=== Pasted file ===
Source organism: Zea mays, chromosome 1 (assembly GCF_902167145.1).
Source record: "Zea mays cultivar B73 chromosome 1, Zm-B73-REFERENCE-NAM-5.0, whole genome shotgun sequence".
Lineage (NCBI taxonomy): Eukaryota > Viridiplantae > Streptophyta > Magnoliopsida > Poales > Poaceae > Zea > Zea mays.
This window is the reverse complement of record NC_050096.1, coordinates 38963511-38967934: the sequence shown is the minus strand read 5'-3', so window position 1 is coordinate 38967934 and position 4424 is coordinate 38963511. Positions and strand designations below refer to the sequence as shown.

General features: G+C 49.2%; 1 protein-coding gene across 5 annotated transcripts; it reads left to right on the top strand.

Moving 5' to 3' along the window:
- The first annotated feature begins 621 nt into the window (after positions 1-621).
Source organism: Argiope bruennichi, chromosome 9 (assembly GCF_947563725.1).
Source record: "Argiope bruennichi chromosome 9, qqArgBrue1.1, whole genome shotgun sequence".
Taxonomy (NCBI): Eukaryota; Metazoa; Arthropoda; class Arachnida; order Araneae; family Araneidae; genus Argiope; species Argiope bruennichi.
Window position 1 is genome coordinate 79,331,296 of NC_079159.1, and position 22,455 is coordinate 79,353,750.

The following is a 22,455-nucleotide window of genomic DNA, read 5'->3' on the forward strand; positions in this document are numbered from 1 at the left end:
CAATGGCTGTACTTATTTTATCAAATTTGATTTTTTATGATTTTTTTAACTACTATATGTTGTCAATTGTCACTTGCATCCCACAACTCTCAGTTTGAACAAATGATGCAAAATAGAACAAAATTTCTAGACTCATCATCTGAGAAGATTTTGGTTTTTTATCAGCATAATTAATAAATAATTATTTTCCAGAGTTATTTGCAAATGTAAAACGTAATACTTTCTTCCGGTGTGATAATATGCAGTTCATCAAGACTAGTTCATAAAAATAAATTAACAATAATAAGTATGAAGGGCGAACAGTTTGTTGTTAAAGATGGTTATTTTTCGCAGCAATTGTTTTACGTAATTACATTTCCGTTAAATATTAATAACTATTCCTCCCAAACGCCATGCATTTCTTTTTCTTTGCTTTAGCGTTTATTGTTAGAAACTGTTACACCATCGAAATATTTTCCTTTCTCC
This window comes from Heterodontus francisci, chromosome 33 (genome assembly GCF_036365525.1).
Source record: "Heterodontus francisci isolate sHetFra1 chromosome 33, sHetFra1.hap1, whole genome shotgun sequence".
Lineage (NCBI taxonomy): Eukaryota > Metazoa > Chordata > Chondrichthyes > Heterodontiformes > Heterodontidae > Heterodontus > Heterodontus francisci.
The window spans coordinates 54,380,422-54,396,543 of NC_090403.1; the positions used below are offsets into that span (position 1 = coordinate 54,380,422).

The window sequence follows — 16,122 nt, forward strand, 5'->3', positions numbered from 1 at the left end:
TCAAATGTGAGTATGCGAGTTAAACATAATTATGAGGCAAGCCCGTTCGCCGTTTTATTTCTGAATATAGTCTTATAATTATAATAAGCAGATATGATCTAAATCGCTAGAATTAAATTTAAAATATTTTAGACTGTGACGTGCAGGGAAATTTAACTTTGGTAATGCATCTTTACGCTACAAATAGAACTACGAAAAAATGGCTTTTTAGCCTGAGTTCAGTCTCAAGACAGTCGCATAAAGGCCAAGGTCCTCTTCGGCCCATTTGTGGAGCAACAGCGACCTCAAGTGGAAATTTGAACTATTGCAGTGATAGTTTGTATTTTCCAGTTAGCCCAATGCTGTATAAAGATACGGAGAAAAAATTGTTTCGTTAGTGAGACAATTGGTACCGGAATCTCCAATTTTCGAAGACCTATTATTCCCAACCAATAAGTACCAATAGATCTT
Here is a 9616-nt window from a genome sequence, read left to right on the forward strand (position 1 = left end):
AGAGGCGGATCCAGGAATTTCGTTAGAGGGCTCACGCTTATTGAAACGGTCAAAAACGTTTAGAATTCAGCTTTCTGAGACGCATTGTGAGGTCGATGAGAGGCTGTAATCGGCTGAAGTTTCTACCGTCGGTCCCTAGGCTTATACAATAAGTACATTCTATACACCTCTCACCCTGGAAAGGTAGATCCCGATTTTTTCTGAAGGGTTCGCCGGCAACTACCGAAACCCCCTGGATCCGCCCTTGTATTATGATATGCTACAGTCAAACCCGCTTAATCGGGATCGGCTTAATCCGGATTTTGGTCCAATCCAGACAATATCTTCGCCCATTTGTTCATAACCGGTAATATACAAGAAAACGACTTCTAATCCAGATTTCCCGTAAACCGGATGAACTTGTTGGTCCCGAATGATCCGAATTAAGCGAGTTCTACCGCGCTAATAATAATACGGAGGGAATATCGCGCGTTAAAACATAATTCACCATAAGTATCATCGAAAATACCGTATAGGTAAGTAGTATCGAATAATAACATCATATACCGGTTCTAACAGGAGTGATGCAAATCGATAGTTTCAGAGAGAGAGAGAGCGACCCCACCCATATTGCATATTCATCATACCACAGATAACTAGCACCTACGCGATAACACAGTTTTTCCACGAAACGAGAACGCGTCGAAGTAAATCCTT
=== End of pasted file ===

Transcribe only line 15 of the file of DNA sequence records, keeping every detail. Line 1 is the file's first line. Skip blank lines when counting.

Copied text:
Source record: "Heterodontus francisci isolate sHetFra1 chromosome 33, sHetFra1.hap1, whole genome shotgun sequence".